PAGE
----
According to the website of the Chinese government, then Chinese Premier Wen Jiabao called an executive meeting of the State Council on the issue, and decided to hold a thorough safety review of China’s nuclear facilities to investigate potential safety issues and ensure absolute safety. He also called for a thorough inspection of the nuclear power plants that were under construction, with safety assessments based on the most advanced standards, and an immediate shutdown of sites that did not meet safety standards.

In this context, the Taishan plant — which began construction in November 2009 and became operational in 2018 — would have passed rigorous assessments.

According to Reuters, the Chinese foreign ministry also responded on the afternoon of 15 June that the current situation at the Taishan Nuclear Power Plant is in line with technical regulations, and there are no abnormal radiation levels around the plant, and safety is assured.

Foreign ministry spokesperson Zhao Lijian said at a regular press conference that “China attaches great importance to nuclear safety”, and “China’s nuclear power plants have kept a good operating record with zero occurrence of incidents affecting the environment and public health.” As of December 2020, China has 49 nuclear reactors in operation with 17 more under construction, the highest number in the world.

Indeed, as China’s economy grows, so has the number of its nuclear plants, with no serious incidents so far. However, people also need to stay alert to potential nuclear safety risks; after all, if people pay attention, gatekeeping will remain tight. If an incident does occur, the consequences would be unimaginable, and would be an enormous blow to the ruling party and the people.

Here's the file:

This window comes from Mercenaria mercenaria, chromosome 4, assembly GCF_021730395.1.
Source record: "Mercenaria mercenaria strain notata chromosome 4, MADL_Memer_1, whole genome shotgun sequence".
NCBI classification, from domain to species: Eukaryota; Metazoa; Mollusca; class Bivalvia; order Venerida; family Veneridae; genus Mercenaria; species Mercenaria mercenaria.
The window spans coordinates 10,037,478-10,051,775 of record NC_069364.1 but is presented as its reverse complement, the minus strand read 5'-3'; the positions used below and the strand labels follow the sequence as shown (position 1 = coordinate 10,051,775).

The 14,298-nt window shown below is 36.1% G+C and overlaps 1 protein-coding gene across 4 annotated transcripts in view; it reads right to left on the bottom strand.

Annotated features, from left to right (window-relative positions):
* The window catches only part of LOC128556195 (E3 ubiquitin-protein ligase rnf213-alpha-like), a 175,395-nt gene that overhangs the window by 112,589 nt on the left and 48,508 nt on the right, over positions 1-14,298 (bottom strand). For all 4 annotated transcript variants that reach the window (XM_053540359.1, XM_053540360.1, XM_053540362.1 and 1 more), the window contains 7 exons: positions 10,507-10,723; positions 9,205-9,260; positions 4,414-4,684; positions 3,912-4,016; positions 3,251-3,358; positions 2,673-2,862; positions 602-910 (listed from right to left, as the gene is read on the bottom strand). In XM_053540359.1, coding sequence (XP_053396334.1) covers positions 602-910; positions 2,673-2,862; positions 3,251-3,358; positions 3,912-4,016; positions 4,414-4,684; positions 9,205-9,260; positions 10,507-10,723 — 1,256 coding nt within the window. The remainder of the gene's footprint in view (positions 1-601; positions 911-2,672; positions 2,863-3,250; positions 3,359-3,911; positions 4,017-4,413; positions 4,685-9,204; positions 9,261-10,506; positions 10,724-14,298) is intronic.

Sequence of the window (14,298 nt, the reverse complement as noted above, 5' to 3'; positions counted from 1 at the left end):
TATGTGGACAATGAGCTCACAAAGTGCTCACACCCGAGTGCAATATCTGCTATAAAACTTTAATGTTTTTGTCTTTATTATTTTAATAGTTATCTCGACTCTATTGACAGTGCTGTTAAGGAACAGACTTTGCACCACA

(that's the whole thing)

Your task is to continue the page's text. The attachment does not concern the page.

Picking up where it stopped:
Source: Reproduced from ThinkChina, 17 Jun 2021

ThinkChina is an English language e-magazine with a China focus and produced in association with Singapore Press Holdings‘ flagship Chinese daily Lianhe Zaobao. Lianhe Zaobao is a Chinese language media available online in China.

Background: China-France JV’s Taishan Nuclear Power Unit

The largest Sino-French project in the energy field, the Taishan nuclear power plant uses the European Pressurized Reactor (EPR) for its No 1 and No 2 power units.

JV's nuclear power

The power plant is run by a joint venture set up by China General Nuclear Power Group (CGN), French energy supplier Electricite de France (EDF), and Guangdong Yudean Group. The power plant began construction of reactor No 1 unit in 2009 and the No 2 unit in 2010.

The plant features two operational EPR reactors. The first unit, Taishan 1, entered commercial service in December 2018. The second unit, Taishan 2, entered commercial service in September 2019. The EPR technology used in the Taishan reactors is third-generation nuclear power technology was jointly developed by EDF and Framatome. The largest Sino-French project in the energy field, the Taishan nuclear power plant uses the European Pressurized Reactor (EPR) for its No 1 and No 2 power units. It is the world’s first third-generation EPR nuclear power unit.

Source: Technology Times, Pakistan. 15 December 2018 (Updated 18 June 2021).